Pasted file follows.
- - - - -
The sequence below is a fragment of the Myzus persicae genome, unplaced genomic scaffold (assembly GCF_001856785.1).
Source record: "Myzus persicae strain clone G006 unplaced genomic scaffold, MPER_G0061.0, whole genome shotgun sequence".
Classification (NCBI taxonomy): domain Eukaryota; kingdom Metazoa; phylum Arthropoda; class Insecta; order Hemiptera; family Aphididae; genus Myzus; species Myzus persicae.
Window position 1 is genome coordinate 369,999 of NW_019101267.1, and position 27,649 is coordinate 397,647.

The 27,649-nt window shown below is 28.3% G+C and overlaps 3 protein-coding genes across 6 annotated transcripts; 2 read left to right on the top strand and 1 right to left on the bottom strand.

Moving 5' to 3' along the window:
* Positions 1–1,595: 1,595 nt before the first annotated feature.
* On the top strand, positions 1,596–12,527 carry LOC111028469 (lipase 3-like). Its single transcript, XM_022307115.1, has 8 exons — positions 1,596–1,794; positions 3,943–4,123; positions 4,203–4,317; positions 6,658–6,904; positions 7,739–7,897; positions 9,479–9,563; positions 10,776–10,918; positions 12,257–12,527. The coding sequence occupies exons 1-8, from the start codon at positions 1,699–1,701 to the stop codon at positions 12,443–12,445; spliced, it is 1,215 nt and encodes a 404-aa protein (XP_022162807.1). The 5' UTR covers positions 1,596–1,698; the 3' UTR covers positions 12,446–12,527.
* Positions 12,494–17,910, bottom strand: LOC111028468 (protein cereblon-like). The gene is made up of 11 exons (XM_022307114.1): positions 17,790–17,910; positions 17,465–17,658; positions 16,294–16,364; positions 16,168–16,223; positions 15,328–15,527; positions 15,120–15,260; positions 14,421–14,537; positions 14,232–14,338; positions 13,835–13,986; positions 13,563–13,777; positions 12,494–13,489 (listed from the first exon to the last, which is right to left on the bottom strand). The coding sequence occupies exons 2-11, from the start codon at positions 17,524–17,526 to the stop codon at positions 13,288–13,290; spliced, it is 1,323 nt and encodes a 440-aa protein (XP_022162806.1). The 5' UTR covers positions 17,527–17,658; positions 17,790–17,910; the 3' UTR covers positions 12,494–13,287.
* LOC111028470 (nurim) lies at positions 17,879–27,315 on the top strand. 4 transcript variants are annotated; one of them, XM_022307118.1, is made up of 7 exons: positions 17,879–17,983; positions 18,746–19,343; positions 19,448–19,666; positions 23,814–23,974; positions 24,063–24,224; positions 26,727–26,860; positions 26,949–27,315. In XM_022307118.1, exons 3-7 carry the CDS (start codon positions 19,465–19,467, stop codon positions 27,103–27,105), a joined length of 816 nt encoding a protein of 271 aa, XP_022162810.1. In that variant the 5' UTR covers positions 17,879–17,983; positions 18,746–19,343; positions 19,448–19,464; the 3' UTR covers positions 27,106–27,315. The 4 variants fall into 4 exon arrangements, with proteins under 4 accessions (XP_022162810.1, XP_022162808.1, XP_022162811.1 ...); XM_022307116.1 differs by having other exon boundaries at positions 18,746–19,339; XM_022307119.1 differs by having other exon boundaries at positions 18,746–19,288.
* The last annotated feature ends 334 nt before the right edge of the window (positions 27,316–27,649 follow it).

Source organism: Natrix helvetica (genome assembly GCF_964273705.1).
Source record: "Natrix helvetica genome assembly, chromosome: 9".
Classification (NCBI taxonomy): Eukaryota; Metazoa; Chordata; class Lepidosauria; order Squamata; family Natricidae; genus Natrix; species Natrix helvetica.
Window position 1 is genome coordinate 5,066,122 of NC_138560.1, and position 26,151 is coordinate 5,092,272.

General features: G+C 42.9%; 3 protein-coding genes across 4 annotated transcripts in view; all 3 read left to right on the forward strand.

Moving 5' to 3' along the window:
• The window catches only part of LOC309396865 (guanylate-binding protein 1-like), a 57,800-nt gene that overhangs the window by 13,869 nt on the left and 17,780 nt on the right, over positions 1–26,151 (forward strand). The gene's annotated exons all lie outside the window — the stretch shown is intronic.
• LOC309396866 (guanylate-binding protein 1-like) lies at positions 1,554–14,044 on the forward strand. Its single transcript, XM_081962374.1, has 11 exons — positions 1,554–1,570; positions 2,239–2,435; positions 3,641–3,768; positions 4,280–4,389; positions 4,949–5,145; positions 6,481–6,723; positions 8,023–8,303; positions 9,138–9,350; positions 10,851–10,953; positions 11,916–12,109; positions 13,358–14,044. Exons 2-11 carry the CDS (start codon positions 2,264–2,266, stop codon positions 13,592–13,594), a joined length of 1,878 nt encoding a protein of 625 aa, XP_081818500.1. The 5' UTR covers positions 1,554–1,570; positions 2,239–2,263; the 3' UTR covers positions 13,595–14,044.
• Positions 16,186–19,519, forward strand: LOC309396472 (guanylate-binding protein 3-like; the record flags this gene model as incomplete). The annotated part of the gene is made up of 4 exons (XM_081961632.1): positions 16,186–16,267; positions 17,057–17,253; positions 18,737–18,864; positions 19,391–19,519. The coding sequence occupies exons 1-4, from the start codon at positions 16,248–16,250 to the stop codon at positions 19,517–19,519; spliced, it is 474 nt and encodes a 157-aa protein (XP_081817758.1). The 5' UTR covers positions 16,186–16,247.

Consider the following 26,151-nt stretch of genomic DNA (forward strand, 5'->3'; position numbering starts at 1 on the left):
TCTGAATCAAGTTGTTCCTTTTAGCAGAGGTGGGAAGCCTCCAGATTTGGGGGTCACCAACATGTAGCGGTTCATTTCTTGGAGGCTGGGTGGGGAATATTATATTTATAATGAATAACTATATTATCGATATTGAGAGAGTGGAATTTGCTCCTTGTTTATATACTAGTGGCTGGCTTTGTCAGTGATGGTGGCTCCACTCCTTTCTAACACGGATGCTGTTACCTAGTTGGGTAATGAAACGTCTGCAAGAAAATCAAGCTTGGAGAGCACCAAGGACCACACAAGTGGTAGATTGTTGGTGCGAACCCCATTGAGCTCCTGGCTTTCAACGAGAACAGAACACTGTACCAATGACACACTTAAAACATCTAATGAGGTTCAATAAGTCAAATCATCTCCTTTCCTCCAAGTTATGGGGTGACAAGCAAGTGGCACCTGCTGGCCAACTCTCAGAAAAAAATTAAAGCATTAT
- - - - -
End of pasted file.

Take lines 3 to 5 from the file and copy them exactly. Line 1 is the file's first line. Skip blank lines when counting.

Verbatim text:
Classification (NCBI taxonomy): domain Eukaryota; kingdom Metazoa; phylum Arthropoda; class Insecta; order Hemiptera; family Aphididae; genus Myzus; species Myzus persicae.
Window position 1 is genome coordinate 369,999 of NW_019101267.1, and position 27,649 is coordinate 397,647.

The 27,649-nt window shown below is 28.3% G+C and overlaps 3 protein-coding genes across 6 annotated transcripts; 2 read left to right on the top strand and 1 right to left on the bottom strand.